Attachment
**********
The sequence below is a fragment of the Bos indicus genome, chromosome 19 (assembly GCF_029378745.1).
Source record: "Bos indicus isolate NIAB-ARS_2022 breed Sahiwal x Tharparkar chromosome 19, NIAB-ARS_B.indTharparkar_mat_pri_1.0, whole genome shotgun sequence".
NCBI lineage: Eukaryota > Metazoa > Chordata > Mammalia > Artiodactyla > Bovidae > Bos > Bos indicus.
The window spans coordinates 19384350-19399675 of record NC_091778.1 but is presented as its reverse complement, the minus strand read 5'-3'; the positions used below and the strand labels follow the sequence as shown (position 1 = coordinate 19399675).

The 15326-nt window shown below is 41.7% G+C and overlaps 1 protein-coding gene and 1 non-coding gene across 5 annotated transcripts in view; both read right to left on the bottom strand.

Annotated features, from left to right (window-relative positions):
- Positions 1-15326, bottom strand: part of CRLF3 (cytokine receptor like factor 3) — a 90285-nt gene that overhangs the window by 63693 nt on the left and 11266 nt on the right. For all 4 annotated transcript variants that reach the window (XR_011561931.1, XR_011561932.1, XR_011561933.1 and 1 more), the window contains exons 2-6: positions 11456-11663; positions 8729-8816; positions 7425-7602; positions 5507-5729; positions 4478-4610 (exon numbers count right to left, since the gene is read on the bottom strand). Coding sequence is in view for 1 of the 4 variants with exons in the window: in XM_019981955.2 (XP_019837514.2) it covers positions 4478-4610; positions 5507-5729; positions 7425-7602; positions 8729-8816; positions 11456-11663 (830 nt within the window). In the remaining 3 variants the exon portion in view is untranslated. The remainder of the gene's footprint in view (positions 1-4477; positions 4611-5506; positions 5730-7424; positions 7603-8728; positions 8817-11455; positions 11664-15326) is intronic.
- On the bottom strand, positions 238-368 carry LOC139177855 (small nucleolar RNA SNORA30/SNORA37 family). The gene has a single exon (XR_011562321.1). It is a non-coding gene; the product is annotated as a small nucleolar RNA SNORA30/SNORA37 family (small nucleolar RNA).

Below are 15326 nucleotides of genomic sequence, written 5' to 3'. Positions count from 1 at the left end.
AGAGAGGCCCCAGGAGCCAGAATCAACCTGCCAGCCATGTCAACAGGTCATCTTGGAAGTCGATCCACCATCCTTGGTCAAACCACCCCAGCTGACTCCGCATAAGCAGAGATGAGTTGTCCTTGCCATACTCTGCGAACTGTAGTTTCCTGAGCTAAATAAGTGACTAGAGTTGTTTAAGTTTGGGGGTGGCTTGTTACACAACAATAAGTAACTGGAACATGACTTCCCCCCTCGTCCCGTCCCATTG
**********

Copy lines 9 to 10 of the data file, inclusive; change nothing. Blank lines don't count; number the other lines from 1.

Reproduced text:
Below are 15326 nucleotides of genomic sequence, written 5' to 3'. Positions count from 1 at the left end.
AGAGAGGCCCCAGGAGCCAGAATCAACCTGCCAGCCATGTCAACAGGTCATCTTGGAAGTCGATCCACCATCCTTGGTCAAACCACCCCAGCTGACTCCGCATAAGCAGAGATGAGTTGTCCTTGCCATACTCTGCGAACTGTAGTTTCCTGAGCTAAATAAGTGACTAGAGTTGTTTAAGTTTGGGGGTGGCTTGTTACACAACAATAAGTAACTGGAACATGACTTCCCCCCTCGTCCCGTCCCATTG